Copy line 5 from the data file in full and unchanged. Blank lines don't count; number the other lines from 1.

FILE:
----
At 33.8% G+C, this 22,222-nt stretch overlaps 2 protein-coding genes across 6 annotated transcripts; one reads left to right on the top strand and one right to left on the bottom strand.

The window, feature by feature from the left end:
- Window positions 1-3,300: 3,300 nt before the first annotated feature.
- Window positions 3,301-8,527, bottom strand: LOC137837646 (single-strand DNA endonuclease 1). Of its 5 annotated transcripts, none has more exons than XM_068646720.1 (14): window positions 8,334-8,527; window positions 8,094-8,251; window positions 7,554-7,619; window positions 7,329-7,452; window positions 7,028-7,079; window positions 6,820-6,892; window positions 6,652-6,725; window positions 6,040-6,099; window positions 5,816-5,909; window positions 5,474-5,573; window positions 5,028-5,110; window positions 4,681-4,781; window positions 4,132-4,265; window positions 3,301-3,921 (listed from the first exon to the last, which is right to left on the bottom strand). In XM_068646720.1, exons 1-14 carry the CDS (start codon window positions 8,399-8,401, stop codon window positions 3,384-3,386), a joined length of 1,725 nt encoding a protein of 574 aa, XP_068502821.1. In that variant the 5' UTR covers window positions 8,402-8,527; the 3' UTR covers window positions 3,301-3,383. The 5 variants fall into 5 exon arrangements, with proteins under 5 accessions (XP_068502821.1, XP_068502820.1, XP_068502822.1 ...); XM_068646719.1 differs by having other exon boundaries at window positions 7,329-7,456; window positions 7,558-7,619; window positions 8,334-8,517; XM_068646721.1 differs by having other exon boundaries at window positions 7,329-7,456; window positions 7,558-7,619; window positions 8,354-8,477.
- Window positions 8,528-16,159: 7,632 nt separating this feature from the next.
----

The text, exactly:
- Window positions 8,528-16,159: 7,632 nt separating this feature from the next.